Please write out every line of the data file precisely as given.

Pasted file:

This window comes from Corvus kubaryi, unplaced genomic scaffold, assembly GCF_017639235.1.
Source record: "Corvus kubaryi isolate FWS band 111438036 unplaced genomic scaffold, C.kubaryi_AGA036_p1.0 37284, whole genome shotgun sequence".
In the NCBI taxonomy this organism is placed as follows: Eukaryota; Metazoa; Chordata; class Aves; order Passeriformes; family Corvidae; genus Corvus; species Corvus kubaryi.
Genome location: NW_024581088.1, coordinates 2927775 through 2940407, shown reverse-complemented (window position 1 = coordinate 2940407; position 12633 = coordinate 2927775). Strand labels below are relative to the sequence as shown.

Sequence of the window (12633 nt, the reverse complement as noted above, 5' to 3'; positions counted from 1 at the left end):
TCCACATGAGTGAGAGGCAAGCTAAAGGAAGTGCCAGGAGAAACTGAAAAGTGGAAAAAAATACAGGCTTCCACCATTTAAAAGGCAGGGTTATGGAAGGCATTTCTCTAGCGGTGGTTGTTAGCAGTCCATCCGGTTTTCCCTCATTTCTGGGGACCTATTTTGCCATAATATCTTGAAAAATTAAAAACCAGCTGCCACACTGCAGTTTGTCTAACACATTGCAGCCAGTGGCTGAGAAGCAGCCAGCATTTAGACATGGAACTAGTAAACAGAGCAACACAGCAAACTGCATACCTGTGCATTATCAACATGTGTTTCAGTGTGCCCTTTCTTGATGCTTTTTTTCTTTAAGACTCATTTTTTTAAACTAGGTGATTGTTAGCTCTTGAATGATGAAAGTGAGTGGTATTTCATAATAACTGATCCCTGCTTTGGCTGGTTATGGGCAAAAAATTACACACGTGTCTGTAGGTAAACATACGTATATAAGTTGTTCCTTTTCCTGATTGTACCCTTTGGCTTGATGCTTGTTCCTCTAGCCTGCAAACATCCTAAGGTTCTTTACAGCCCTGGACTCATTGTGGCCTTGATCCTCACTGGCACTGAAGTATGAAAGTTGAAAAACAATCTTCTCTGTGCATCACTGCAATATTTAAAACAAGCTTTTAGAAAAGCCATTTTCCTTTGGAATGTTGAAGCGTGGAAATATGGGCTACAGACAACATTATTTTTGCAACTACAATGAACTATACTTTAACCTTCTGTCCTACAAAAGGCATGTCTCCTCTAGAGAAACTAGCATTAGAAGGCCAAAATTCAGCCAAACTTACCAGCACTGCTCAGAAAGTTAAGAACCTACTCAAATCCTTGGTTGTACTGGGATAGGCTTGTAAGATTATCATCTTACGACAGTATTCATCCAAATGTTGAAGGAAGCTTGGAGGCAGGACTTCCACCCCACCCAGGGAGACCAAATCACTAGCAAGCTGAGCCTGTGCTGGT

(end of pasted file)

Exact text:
This window comes from Corvus kubaryi, unplaced genomic scaffold, assembly GCF_017639235.1.
Source record: "Corvus kubaryi isolate FWS band 111438036 unplaced genomic scaffold, C.kubaryi_AGA036_p1.0 37284, whole genome shotgun sequence".
In the NCBI taxonomy this organism is placed as follows: Eukaryota; Metazoa; Chordata; class Aves; order Passeriformes; family Corvidae; genus Corvus; species Corvus kubaryi.
Genome location: NW_024581088.1, coordinates 2927775 through 2940407, shown reverse-complemented (window position 1 = coordinate 2940407; position 12633 = coordinate 2927775). Strand labels below are relative to the sequence as shown.

Sequence of the window (12633 nt, the reverse complement as noted above, 5' to 3'; positions counted from 1 at the left end):
TCCACATGAGTGAGAGGCAAGCTAAAGGAAGTGCCAGGAGAAACTGAAAAGTGGAAAAAAATACAGGCTTCCACCATTTAAAAGGCAGGGTTATGGAAGGCATTTCTCTAGCGGTGGTTGTTAGCAGTCCATCCGGTTTTCCCTCATTTCTGGGGACCTATTTTGCCATAATATCTTGAAAAATTAAAAACCAGCTGCCACACTGCAGTTTGTCTAACACATTGCAGCCAGTGGCTGAGAAGCAGCCAGCATTTAGACATGGAACTAGTAAACAGAGCAACACAGCAAACTGCATACCTGTGCATTATCAACATGTGTTTCAGTGTGCCCTTTCTTGATGCTTTTTTTCTTTAAGACTCATTTTTTTAAACTAGGTGATTGTTAGCTCTTGAATGATGAAAGTGAGTGGTATTTCATAATAACTGATCCCTGCTTTGGCTGGTTATGGGCAAAAAATTACACACGTGTCTGTAGGTAAACATACGTATATAAGTTGTTCCTTTTCCTGATTGTACCCTTTGGCTTGATGCTTGTTCCTCTAGCCTGCAAACATCCTAAGGTTCTTTACAGCCCTGGACTCATTGTGGCCTTGATCCTCACTGGCACTGAAGTATGAAAGTTGAAAAACAATCTTCTCTGTGCATCACTGCAATATTTAAAACAAGCTTTTAGAAAAGCCATTTTCCTTTGGAATGTTGAAGCGTGGAAATATGGGCTACAGACAACATTATTTTTGCAACTACAATGAACTATACTTTAACCTTCTGTCCTACAAAAGGCATGTCTCCTCTAGAGAAACTAGCATTAGAAGGCCAAAATTCAGCCAAACTTACCAGCACTGCTCAGAAAGTTAAGAACCTACTCAAATCCTTGGTTGTACTGGGATAGGCTTGTAAGATTATCATCTTACGACAGTATTCATCCAAATGTTGAAGGAAGCTTGGAGGCAGGACTTCCACCCCACCCAGGGAGACCAAATCACTAGCAAGCTGAGCCTGTGCTGGT